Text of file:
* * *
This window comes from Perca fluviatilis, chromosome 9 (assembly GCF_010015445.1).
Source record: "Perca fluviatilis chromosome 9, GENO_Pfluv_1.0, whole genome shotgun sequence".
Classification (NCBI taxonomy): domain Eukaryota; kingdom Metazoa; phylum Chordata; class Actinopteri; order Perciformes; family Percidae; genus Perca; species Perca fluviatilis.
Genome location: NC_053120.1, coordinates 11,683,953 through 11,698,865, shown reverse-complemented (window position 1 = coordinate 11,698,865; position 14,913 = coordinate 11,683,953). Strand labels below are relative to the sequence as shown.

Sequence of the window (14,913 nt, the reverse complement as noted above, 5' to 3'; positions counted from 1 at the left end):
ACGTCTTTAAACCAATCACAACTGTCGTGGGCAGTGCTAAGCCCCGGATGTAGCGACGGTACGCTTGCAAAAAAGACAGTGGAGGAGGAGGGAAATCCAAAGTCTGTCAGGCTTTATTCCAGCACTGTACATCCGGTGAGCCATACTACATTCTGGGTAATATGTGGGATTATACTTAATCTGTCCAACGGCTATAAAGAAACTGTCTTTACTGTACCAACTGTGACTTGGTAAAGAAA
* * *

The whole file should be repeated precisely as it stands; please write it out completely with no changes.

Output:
This window comes from Perca fluviatilis, chromosome 9 (assembly GCF_010015445.1).
Source record: "Perca fluviatilis chromosome 9, GENO_Pfluv_1.0, whole genome shotgun sequence".
Classification (NCBI taxonomy): domain Eukaryota; kingdom Metazoa; phylum Chordata; class Actinopteri; order Perciformes; family Percidae; genus Perca; species Perca fluviatilis.
Genome location: NC_053120.1, coordinates 11,683,953 through 11,698,865, shown reverse-complemented (window position 1 = coordinate 11,698,865; position 14,913 = coordinate 11,683,953). Strand labels below are relative to the sequence as shown.

Sequence of the window (14,913 nt, the reverse complement as noted above, 5' to 3'; positions counted from 1 at the left end):
ACGTCTTTAAACCAATCACAACTGTCGTGGGCAGTGCTAAGCCCCGGATGTAGCGACGGTACGCTTGCAAAAAAGACAGTGGAGGAGGAGGGAAATCCAAAGTCTGTCAGGCTTTATTCCAGCACTGTACATCCGGTGAGCCATACTACATTCTGGGTAATATGTGGGATTATACTTAATCTGTCCAACGGCTATAAAGAAACTGTCTTTACTGTACCAACTGTGACTTGGTAAAGAAA